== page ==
“Ghana has a lot of potential world champions who if developed well, could fly the flag of Ghana very high. The beginning is the most difficult, hence the need for all hands to be on the deck to hunt for talents and nurture and develop them so Ghana can produce first class boxers in future,” Nelson observed during an exclusive interview with the Daily Graphic.
He expressed concern about the over-concentration of boxing in Accra to the neglect of other parts of Ghana, as well as the decline of the sport in recent times, stressing that the time had come for the GBA to spread its net wide by organising amateur and professional boxing shows across the country.
“The GBA should spread its net wider to organise boxing shows across Ghana to hunt for talents because we have a lot of potential boxers all over Ghana, but lack of support makes the potential of the youth with skills in boxing latent, hence the need for the GBA to be up and doing,” Nelson, who defeated Wilfredo Gomez in Puerto Rico to win the WBC featherweight title in 1984, explained.
He was also of the view that some young talented boxers were reluctant to practice it due to poverty, explaining that some of them could not afford two square meals a day to invigorate them to train daily.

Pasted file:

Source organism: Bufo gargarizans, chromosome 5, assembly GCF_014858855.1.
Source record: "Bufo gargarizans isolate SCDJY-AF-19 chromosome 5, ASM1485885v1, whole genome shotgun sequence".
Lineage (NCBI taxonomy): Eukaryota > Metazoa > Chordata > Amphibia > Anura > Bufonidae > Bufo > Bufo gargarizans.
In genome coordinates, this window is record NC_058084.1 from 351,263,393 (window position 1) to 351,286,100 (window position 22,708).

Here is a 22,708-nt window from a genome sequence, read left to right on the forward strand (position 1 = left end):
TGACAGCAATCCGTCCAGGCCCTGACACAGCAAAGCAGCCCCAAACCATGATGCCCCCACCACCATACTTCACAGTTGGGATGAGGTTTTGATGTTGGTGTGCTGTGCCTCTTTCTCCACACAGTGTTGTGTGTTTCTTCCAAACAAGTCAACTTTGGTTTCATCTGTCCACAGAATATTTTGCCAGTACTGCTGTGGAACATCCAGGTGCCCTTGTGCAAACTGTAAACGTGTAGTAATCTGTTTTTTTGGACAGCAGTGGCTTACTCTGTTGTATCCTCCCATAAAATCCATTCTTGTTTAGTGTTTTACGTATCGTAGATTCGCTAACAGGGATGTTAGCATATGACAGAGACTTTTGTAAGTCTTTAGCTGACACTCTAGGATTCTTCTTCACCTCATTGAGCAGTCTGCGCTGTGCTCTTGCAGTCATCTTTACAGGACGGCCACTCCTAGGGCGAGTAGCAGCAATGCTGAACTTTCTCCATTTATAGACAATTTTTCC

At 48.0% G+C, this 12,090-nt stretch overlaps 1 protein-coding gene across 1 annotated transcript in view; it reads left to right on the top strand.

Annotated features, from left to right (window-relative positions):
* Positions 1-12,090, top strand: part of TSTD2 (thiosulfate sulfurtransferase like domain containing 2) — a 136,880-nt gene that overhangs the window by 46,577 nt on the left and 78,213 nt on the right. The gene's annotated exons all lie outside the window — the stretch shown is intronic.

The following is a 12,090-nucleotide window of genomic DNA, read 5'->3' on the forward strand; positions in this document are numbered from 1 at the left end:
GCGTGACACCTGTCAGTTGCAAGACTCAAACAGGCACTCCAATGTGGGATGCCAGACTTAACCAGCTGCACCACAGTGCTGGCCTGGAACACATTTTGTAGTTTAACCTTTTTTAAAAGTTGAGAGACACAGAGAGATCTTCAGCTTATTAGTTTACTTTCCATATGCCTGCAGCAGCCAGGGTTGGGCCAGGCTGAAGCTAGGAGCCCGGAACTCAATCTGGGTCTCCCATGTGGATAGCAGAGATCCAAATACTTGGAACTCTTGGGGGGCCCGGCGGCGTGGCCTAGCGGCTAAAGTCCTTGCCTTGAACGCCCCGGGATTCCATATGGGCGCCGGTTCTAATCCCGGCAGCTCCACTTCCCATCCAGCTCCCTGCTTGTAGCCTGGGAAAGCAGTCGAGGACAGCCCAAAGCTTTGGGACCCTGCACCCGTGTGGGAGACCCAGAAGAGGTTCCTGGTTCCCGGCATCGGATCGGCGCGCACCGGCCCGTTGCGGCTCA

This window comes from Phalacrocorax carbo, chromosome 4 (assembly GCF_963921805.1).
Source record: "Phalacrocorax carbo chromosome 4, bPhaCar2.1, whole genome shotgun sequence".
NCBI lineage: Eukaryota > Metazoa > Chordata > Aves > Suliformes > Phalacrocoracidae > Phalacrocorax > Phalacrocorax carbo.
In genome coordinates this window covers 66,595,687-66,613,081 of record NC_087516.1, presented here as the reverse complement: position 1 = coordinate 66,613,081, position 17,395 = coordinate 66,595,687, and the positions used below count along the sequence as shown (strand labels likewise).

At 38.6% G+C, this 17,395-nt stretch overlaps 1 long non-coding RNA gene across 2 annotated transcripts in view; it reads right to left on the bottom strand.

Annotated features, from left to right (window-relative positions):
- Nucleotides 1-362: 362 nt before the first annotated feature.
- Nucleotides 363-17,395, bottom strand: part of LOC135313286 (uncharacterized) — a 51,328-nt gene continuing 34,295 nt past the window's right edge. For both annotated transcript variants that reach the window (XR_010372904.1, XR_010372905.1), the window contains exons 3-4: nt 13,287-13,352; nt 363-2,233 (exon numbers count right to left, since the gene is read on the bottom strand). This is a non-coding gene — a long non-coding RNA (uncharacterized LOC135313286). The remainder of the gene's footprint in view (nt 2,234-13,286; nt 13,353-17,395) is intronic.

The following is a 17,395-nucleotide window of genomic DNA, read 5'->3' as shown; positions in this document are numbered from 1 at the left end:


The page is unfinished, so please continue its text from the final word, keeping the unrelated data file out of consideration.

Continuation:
“In boxing, regular training with no food is a setback,” Nelson, who was inducted into the International Boxing Hall of Fame in 2004 following his exploits as one of the best pound for pound boxers in his generation, added.
Nelson also attributed the decline of the sport to lack of discipline among a section of the youth, saying lack of self-discipline undermined the quest of some boxers to rise to stardom.
“Another key factor affecting the sport is indiscipline among a section of the youth. Some of the up and coming ones lack self-discipline. After hitting the limelight, they start indulging in things that militate against their ambitions to climb high.
“Due to lack of self-discipline, they are not able to train regularly at a particular gym, thus causing them to miss training sessions at regular intervals. Others also move from one gym to another instead of concentrating on a particular gym to nurture their talent,” he observed.
Nelson, who defeated a tough Mexican boxer, Mario ‘Azabache’ Martinez, in Los Angeles to win the then vacant WBC super featherweight title in 1988, said much depended on the youth in their bid to rise to the top.
“They have to know what they want and focus on them to reach the heights in life. If you do not know what you want in life you can’t get what you want, hence the need for them to appreciate that boxing is a career which requires self-discipline, regular training, focus, strategy among others to help achieve one’s goals,” he advised.
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